Their ordinariness, their forgettability, however, is what makes watching the repeats so compelling. Here is the extended here and now, only in the past, for an hour’s broadcast (the programme generally shows highlights from two or three games). This ordinariness, alongside the tolerable colour video, and unobtrusive camera technique and editing, makes the programmes feel like now, or some other time that could be now. In another world, recognisably the one we share, these games are going on in the present. They are not so much repeats as an alternate time that might be the time in which we find ourselves, were it not for a few historical twists that are not in themselves of any great significance (VAR, logos, mud-free pitches, shorter hair). Fundamentally they share the pattern of the present.
I said ‘recognisable past’, because there will be a limit to that sense of past time being time now. The colour over monochrome, the affordability of the extended record of mundane matches because of the cheapness of video as opposed to film, the change in the commentators’ voices from the public school tones of the past to Moore’s demotic, all help eliminate the sense of alienation that archive film can bring. The recognisability aids the affinity.
But you also need the extended time. You need to let the past unfold for a while, in its own form, making its time become your time. It needs time to persuade you of its normality, to persuade you that this other time is where you belong quite as much as the current time to which you believe that you belong. It is a liberating feeling – if anything, the complete opposite of the nostalgic. It is not time lost, or regained, because it was never lost in the first place. Instead it is happening now.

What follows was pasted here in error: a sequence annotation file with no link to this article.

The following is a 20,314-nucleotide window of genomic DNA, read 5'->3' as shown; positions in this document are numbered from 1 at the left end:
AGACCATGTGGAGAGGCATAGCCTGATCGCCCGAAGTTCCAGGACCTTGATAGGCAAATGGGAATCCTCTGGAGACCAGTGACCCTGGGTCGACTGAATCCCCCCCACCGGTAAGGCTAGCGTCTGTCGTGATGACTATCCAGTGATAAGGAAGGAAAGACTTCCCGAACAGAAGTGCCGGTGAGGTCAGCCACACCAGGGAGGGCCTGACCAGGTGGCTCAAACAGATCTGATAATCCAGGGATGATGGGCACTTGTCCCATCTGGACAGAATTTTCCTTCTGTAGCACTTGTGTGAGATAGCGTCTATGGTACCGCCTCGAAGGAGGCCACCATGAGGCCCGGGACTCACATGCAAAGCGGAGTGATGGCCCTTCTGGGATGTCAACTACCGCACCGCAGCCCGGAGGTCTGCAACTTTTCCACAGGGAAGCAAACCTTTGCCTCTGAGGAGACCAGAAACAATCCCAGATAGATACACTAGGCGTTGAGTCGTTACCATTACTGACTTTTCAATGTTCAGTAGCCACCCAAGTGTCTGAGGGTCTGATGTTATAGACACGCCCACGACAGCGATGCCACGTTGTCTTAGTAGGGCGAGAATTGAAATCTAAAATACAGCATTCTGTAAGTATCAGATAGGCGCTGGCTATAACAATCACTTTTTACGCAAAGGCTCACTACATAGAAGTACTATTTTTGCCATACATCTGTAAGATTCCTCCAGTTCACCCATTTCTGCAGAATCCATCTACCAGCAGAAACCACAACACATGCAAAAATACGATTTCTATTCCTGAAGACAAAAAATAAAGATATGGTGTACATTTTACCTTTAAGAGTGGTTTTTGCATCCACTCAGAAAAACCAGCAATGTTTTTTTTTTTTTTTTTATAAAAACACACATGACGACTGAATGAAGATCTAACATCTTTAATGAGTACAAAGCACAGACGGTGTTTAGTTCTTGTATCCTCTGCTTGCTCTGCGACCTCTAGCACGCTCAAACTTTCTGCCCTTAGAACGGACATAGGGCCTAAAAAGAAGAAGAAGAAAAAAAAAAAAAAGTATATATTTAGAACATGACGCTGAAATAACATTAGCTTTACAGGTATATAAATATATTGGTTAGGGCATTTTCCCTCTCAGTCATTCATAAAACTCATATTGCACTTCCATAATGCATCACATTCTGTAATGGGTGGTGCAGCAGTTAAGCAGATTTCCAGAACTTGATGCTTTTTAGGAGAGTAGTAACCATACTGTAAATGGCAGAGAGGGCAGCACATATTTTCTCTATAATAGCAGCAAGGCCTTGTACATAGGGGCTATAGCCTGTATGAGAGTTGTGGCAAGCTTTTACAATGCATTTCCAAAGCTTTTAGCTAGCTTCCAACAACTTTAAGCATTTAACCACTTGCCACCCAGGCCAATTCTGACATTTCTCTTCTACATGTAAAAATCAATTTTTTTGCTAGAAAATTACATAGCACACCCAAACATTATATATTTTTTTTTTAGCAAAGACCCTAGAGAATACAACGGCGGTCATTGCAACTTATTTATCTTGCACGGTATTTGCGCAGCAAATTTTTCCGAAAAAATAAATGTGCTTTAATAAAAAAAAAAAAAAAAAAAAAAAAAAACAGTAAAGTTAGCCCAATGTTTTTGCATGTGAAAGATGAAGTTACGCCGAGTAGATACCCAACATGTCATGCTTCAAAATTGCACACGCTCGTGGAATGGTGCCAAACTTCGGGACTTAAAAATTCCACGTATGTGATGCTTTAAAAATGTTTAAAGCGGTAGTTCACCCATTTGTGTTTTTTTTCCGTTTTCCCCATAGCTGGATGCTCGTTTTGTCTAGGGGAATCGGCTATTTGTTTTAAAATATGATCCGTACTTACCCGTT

It can be argued – it has been argued – that film made a wrong turning when someone invented editing. It stopped letting things simply unfold before the camera, which is maybe all that film needs to do. Editing broke up time to make a point, to tell a story, to jolt us out of our reveries while equally propelling us into dreamworlds. Meanwhile, an ordinary reality kept rolling on, mostly eluding the camera, emerging fitfully in those overlong shots in home movies, in CCTV, and in weekly football highlights shows.
They are highlights, not the full game, but they extend things for long enough to give the sense of uninterrupted time. They are edited, naturally, and highly selective (we see the game but little of the crowds, and we always see the same kinds of shots because the pitches remain standard and the camera positions pre=determined to what depicts the game best). Just to point the camera anywhere is to be selective, and maybe what is real is only everything that the camera does not see. But in The Big Match Revisited I see that dilemma resolved. I see that which I need to see, which is the satisfactory passing of time. It doesn’t matter whether I remember that time or not, because it is not about the past as a memory but rather the past as coterminous with the present.
The repeat that is new. This feels to be the special quality that belongs to programmes like The Big Match Revisited (not that there many other programmes like The Big Match Revisited, more’s the pity). They are literally time-shifting. They make you think that perhaps nothing is lost after all.